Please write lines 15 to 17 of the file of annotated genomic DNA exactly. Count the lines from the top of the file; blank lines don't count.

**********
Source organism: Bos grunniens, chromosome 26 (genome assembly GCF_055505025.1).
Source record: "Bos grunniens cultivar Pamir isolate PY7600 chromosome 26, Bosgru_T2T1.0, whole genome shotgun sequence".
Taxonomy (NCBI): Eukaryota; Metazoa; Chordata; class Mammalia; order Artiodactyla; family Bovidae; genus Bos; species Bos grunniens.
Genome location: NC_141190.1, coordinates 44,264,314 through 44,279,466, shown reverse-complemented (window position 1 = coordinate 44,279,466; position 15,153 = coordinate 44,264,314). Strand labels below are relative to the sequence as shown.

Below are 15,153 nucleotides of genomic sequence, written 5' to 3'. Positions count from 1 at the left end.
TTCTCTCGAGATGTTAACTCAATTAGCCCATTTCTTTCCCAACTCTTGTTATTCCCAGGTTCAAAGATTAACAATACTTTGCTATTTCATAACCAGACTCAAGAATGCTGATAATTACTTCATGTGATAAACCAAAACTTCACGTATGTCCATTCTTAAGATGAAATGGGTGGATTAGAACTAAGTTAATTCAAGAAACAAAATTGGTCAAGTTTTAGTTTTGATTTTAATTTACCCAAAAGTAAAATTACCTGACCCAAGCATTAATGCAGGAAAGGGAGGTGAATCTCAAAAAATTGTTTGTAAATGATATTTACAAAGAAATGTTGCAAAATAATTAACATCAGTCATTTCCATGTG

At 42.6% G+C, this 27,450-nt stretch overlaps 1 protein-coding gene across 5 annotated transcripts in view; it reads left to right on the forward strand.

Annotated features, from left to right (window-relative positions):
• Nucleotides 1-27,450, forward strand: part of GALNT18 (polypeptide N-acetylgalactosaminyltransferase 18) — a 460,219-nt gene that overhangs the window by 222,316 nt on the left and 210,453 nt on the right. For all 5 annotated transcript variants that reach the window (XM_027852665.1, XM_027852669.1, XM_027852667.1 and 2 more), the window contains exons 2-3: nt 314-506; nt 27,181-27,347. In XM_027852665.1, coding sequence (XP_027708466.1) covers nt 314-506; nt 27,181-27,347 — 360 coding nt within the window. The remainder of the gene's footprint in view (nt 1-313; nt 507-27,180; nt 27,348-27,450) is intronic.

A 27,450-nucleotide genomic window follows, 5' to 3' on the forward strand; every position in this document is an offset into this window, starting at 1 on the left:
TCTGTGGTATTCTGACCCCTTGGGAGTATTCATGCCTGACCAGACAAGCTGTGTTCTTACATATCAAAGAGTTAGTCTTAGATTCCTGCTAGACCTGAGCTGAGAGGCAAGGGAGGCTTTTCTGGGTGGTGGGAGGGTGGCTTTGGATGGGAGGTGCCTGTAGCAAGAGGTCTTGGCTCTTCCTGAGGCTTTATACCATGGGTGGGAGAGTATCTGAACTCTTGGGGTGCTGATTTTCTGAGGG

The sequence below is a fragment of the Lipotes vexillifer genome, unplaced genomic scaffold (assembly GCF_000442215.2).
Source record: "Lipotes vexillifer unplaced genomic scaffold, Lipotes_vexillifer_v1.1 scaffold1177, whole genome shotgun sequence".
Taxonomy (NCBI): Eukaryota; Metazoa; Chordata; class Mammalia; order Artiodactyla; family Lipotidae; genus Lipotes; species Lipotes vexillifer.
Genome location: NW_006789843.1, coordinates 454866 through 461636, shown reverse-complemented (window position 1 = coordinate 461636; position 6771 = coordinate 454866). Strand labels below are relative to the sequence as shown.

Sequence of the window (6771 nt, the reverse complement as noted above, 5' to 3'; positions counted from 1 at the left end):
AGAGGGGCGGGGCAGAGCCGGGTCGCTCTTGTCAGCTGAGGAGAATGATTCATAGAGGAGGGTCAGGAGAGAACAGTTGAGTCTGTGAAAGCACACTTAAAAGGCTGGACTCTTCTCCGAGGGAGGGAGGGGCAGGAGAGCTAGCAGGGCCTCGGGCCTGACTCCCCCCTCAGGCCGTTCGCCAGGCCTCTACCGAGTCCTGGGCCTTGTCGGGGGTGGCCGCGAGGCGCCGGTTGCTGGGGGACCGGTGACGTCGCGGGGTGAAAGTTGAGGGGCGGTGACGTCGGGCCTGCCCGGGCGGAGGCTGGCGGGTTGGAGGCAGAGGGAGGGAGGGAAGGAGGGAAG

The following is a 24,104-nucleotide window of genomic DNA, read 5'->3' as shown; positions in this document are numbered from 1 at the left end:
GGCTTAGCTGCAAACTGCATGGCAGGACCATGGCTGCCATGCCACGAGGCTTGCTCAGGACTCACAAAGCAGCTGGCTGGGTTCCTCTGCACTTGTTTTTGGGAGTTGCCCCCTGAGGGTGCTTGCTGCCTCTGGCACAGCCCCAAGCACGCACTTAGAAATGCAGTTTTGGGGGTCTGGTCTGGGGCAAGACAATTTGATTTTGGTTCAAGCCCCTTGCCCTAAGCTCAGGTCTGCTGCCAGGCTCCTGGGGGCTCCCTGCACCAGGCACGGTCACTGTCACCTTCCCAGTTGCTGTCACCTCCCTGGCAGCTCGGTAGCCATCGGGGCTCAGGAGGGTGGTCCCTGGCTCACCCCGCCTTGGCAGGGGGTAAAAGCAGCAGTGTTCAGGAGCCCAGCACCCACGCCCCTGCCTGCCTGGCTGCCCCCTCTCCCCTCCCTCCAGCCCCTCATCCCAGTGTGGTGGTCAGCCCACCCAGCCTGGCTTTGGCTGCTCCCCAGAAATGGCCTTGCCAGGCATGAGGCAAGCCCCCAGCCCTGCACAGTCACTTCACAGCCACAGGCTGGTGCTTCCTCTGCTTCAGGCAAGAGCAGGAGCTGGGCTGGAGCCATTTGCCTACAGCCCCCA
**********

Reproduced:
Genome location: NW_006789843.1, coordinates 454866 through 461636, shown reverse-complemented (window position 1 = coordinate 461636; position 6771 = coordinate 454866). Strand labels below are relative to the sequence as shown.

Sequence of the window (6771 nt, the reverse complement as noted above, 5' to 3'; positions counted from 1 at the left end):
AGAGGGGCGGGGCAGAGCCGGGTCGCTCTTGTCAGCTGAGGAGAATGATTCATAGAGGAGGGTCAGGAGAGAACAGTTGAGTCTGTGAAAGCACACTTAAAAGGCTGGACTCTTCTCCGAGGGAGGGAGGGGCAGGAGAGCTAGCAGGGCCTCGGGCCTGACTCCCCCCTCAGGCCGTTCGCCAGGCCTCTACCGAGTCCTGGGCCTTGTCGGGGGTGGCCGCGAGGCGCCGGTTGCTGGGGGACCGGTGACGTCGCGGGGTGAAAGTTGAGGGGCGGTGACGTCGGGCCTGCCCGGGCGGAGGCTGGCGGGTTGGAGGCAGAGGGAGGGAGGGAAGGAGGGAAG